previous next
[49]

Chapter 6: Anti-slavery pioneers

The early Abolitionists were denounced as fanatics, or “fan-a-tics,” according to the pronunciation of some of their detractors. They were treated as if partially insane. The writer when a boy attended the trial of a cause between two neighbors in a court of low grade. It was what was called a “cow case,” and involved property worth, perhaps, as much as twenty dollars. One of the witnesses on the stand was asked by a lawyer, who wanted to embarrass or discredit him, if he were not an Abolitionist. Objection came from the other side on the ground that the inquiry was irrelevant; but the learned justice-of-the-peace who presided held that, as it related to the witness's sanity, and that would affect his credibility, the question was admissible. It is not, perhaps, so very strange that in those days, in view of the disreputableness of those whose cause they espoused, and the apparently utter hopelessness of anything ever coming out of it, the supporters of Anti-Slaveryism should be suspected of being “out of their heads.”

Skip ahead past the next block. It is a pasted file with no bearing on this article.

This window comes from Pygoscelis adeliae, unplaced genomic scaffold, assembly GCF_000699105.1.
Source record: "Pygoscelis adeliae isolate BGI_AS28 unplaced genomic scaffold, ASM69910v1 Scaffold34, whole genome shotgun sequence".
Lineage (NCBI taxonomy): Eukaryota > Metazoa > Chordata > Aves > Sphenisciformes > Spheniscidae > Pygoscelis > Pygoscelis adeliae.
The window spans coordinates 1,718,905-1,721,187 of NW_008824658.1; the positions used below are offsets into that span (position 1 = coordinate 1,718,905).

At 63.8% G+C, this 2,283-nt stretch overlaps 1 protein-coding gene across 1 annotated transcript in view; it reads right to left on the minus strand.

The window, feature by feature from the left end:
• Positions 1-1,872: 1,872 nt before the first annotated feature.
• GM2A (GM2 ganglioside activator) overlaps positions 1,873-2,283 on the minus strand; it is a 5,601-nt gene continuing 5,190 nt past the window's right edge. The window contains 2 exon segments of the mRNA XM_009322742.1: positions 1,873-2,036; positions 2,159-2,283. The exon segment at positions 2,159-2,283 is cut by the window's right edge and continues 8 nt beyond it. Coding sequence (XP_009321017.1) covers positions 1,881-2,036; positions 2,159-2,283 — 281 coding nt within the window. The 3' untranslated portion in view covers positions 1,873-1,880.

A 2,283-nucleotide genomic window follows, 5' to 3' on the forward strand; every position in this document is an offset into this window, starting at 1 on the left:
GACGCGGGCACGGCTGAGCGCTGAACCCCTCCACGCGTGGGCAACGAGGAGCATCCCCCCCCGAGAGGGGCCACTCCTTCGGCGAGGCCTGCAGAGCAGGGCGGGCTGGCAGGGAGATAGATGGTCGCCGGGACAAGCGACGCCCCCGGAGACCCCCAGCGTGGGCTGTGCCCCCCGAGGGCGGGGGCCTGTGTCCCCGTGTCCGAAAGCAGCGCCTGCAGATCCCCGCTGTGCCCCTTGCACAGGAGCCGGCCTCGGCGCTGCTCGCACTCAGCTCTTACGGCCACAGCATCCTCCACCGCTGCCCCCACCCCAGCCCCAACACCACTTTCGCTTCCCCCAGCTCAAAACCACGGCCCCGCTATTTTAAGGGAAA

Although Don Quixote, who, according to the veracious Cervantes, set out with his unaided strong right arm to upset things, including wind-mills and

Creative Commons License
This work is licensed under a Creative Commons Attribution-ShareAlike 3.0 United States License.

An XML version of this text is available for download, with the additional restriction that you offer Perseus any modifications you make. Perseus provides credit for all accepted changes, storing new additions in a versioning system.

hide Places (automatically extracted)

View a map of the most frequently mentioned places in this document.

Download Pleiades ancient places geospacial dataset for this text.

hide People (automatically extracted)
Sort people alphabetically, as they appear on the page, by frequency
Click on a person to search for him/her in this document.
Don Quixote (1)
hide Display Preferences
Greek Display:
Arabic Display:
View by Default:
Browse Bar: